SAN ANTONIO — With lights turned on and music blaring without a customer in sight, San Antonio bars sought to send a message to state leaders on Friday: They're ready to reopen.
The Texas-wide show of solidarity was dubbed the "Turn Up the Lights In Unity" event, and it comes as Gov. Greg Abbott has yet to set a date for when bars in the Lone Star State can welcome back patrons.
The Friendly Spot Ice House and Drink Texas are among the dozens of San Antonio bars the participated. Jody Bailey Newman helped submit a plan to Abbott, along with the Texas Bar & Nightclub Alliance, to show that bars have been thinking about their safety measures amid the coronavirus pandemic.
"We did it with safety in mind and with health experts," Newman said.
Here are some of the points on that plan, mostly relating to businesses that make more than half of their profits from alcohol sales:
- 51% licenses will maintain occupancy in accordance with Centers for Disease Control recommendations and in collaboration with the state, aligning with full-service restaurants.
- 51% licenses will install tables and chairs to eliminate open areas and encourage patrons to sit instead of stand to maintain social distancing.
- 51% licenses will hire additional door staff to ensure that social distancing guidelines are met and that groups of patrons do not form. This will also provide additional jobs for Texans.
- 51% licenses will adhere to the Texas Restaurant Promise adopted in the Phase I opening of restaurants.
- Coordination with local city governments to maintain the suspension of road closures in entertainment districts.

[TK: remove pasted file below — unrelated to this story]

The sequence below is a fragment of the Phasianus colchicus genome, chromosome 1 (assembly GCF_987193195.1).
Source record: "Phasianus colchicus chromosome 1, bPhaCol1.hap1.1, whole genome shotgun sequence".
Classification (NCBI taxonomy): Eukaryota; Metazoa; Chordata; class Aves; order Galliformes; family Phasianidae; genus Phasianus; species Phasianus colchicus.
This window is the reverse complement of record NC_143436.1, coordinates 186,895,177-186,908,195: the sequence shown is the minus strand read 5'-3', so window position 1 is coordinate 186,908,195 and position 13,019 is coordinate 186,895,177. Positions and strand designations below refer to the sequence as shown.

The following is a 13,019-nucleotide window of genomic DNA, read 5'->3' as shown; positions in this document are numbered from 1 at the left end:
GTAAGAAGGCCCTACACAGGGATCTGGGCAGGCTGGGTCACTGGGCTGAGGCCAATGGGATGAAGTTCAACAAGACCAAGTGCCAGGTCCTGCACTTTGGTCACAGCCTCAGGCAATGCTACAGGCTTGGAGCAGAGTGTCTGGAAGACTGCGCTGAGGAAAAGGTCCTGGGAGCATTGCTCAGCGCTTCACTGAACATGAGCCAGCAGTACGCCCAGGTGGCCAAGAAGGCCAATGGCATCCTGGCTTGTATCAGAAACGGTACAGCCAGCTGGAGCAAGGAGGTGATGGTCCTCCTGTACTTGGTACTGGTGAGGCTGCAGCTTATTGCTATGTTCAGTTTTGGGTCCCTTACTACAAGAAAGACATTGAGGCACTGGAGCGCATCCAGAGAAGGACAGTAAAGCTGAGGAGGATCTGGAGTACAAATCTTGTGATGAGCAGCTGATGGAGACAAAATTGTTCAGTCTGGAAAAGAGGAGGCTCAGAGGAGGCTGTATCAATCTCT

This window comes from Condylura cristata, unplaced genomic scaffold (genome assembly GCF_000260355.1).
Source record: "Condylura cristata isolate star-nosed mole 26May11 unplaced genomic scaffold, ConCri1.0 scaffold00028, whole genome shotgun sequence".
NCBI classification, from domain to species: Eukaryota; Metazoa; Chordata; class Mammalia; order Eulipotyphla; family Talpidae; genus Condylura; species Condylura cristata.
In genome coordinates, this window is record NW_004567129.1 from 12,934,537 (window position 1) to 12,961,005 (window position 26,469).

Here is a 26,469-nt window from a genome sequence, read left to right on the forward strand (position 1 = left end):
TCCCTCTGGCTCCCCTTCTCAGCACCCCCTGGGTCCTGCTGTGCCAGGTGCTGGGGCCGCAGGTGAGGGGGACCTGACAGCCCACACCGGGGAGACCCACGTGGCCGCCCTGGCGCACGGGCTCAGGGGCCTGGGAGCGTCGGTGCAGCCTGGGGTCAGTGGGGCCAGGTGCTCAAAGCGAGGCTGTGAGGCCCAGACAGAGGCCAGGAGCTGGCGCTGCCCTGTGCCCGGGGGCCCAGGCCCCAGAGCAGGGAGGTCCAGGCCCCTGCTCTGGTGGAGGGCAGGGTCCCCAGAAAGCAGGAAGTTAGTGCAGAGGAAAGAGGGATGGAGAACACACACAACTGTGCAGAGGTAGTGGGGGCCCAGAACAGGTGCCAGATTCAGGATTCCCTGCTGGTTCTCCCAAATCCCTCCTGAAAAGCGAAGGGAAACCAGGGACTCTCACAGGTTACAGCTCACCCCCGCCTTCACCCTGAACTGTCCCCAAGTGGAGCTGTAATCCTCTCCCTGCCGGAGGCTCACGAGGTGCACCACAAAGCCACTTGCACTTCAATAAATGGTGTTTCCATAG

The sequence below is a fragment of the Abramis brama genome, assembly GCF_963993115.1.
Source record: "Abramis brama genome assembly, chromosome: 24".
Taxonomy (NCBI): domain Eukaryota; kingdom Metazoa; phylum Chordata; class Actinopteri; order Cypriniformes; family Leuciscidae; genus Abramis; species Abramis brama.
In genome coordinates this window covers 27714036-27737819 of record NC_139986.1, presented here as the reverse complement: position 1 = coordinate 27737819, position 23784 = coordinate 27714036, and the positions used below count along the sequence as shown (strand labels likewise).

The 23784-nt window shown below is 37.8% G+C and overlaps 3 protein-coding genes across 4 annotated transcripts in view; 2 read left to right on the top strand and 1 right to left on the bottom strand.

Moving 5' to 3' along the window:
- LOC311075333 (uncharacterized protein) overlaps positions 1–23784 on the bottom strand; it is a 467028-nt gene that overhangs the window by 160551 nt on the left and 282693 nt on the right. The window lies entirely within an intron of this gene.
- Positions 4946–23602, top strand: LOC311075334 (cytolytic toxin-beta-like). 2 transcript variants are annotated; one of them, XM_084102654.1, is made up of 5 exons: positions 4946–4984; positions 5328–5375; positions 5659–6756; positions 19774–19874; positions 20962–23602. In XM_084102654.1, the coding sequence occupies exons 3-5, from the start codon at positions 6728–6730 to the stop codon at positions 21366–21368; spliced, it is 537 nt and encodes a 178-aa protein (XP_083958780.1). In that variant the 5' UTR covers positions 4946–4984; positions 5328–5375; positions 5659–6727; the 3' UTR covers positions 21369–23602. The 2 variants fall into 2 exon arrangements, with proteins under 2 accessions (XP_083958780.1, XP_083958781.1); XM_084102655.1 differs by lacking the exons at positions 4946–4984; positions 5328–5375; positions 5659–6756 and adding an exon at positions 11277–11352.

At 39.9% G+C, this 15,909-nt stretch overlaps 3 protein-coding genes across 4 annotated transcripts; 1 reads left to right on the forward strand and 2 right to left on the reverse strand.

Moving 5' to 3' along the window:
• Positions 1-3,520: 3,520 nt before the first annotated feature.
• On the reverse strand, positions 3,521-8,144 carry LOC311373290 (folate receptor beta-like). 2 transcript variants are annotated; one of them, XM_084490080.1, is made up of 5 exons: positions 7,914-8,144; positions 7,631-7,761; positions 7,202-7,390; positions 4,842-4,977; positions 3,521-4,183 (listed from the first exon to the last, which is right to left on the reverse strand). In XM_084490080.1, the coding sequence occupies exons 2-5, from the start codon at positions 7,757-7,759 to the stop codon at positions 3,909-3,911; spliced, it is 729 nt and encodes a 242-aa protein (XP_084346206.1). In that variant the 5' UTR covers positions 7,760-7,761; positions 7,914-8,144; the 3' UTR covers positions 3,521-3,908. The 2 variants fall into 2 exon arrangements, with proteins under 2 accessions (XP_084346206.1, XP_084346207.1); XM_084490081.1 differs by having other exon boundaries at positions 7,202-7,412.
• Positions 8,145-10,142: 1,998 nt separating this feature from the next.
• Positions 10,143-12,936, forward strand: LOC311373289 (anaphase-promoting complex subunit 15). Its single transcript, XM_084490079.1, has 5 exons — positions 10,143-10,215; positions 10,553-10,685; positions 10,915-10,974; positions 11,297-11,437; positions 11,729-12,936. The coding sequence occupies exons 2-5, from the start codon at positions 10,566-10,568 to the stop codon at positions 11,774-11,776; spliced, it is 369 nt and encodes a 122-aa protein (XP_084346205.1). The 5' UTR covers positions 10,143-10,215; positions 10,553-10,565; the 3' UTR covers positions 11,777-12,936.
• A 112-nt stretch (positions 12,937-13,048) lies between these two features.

- Adoption of single-use plastic cups and paper plates.
- Mandatory and supervised use of hand sanitizer before entry and re-entry.
- Encourage all staff to retake Texas Alcohol Beverage Commission certification class online.
- All staff must wear masks during operating hours and encourage patrons to wear masks.
- Enforcement: TABC has legal authority to immediately suspend any license that poses an immediate threat or danger to public safety for 90 days.
"We are just turning up our lights to remind everybody that we have served safely for years and we look forward to serving safely again," Newman said.
On Friday, the bars showed they can social distance and also had sanitizing stations. Staff members, meanwhile, were wearing masks. Newman said their plan is to protect both employees and patrons.
At their daily briefing on Friday, Mayor Ron Nirenberg and Bexar County Judge Nelson Wolff discussed what it would take, in their eyes, for bars to reopen.
"If they can limit occupancy, maintain distancing of patrons, not have bar service at all, more like a restaurant seating—that might work," the mayor said. "When you mix alcohol with a requirement for good behavior, it is very difficult. I would like to see it work."
"It's indeed a greater risk and one that we have to be careful about," Wolff added.
Abbott has said he will make another announcement on Monday on the state's coronavirus response, and is hinting that bars could be part of it.